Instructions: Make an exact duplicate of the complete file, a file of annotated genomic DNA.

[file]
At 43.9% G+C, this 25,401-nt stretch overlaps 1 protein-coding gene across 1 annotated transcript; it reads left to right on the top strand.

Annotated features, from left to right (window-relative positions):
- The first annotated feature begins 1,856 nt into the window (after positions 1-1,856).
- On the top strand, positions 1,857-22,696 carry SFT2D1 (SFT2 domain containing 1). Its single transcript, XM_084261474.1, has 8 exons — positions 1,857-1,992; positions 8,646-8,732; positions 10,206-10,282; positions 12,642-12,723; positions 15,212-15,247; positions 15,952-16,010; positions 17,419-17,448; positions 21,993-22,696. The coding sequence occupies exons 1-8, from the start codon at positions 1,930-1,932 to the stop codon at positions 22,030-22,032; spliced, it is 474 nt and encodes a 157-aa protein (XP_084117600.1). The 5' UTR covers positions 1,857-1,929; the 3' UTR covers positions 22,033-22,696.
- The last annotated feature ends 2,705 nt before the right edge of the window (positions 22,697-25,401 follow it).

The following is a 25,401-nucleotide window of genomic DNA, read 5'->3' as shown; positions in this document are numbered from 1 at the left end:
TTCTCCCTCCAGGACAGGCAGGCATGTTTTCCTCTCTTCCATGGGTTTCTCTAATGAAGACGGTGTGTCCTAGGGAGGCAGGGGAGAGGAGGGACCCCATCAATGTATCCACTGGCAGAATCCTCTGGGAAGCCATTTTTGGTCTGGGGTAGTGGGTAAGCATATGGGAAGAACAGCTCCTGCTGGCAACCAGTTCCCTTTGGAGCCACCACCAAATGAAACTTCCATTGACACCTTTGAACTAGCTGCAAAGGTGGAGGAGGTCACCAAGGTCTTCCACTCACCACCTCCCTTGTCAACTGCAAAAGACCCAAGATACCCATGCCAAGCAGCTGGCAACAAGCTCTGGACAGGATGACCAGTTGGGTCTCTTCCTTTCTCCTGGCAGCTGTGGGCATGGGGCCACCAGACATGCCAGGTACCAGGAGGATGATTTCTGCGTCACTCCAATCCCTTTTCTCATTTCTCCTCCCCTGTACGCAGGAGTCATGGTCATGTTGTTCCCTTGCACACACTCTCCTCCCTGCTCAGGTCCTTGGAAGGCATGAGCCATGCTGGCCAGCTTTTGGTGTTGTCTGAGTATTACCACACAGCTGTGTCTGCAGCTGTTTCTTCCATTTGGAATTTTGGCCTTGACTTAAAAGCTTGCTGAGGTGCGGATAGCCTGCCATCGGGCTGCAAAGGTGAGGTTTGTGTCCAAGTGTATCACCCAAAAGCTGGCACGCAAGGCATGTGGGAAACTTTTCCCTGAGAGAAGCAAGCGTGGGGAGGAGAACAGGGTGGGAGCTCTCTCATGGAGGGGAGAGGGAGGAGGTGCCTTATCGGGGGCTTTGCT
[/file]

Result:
At 43.9% G+C, this 25,401-nt stretch overlaps 1 protein-coding gene across 1 annotated transcript; it reads left to right on the top strand.

Annotated features, from left to right (window-relative positions):
- The first annotated feature begins 1,856 nt into the window (after positions 1-1,856).
- On the top strand, positions 1,857-22,696 carry SFT2D1 (SFT2 domain containing 1). Its single transcript, XM_084261474.1, has 8 exons — positions 1,857-1,992; positions 8,646-8,732; positions 10,206-10,282; positions 12,642-12,723; positions 15,212-15,247; positions 15,952-16,010; positions 17,419-17,448; positions 21,993-22,696. The coding sequence occupies exons 1-8, from the start codon at positions 1,930-1,932 to the stop codon at positions 22,030-22,032; spliced, it is 474 nt and encodes a 157-aa protein (XP_084117600.1). The 5' UTR covers positions 1,857-1,929; the 3' UTR covers positions 22,033-22,696.
- The last annotated feature ends 2,705 nt before the right edge of the window (positions 22,697-25,401 follow it).

The following is a 25,401-nucleotide window of genomic DNA, read 5'->3' as shown; positions in this document are numbered from 1 at the left end:
TTCTCCCTCCAGGACAGGCAGGCATGTTTTCCTCTCTTCCATGGGTTTCTCTAATGAAGACGGTGTGTCCTAGGGAGGCAGGGGAGAGGAGGGACCCCATCAATGTATCCACTGGCAGAATCCTCTGGGAAGCCATTTTTGGTCTGGGGTAGTGGGTAAGCATATGGGAAGAACAGCTCCTGCTGGCAACCAGTTCCCTTTGGAGCCACCACCAAATGAAACTTCCATTGACACCTTTGAACTAGCTGCAAAGGTGGAGGAGGTCACCAAGGTCTTCCACTCACCACCTCCCTTGTCAACTGCAAAAGACCCAAGATACCCATGCCAAGCAGCTGGCAACAAGCTCTGGACAGGATGACCAGTTGGGTCTCTTCCTTTCTCCTGGCAGCTGTGGGCATGGGGCCACCAGACATGCCAGGTACCAGGAGGATGATTTCTGCGTCACTCCAATCCCTTTTCTCATTTCTCCTCCCCTGTACGCAGGAGTCATGGTCATGTTGTTCCCTTGCACACACTCTCCTCCCTGCTCAGGTCCTTGGAAGGCATGAGCCATGCTGGCCAGCTTTTGGTGTTGTCTGAGTATTACCACACAGCTGTGTCTGCAGCTGTTTCTTCCATTTGGAATTTTGGCCTTGACTTAAAAGCTTGCTGAGGTGCGGATAGCCTGCCATCGGGCTGCAAAGGTGAGGTTTGTGTCCAAGTGTATCACCCAAAAGCTGGCACGCAAGGCATGTGGGAAACTTTTCCCTGAGAGAAGCAAGCGTGGGGAGGAGAACAGGGTGGGAGCTCTCTCATGGAGGGGAGAGGGAGGAGGTGCCTTATCGGGGGCTTTGCT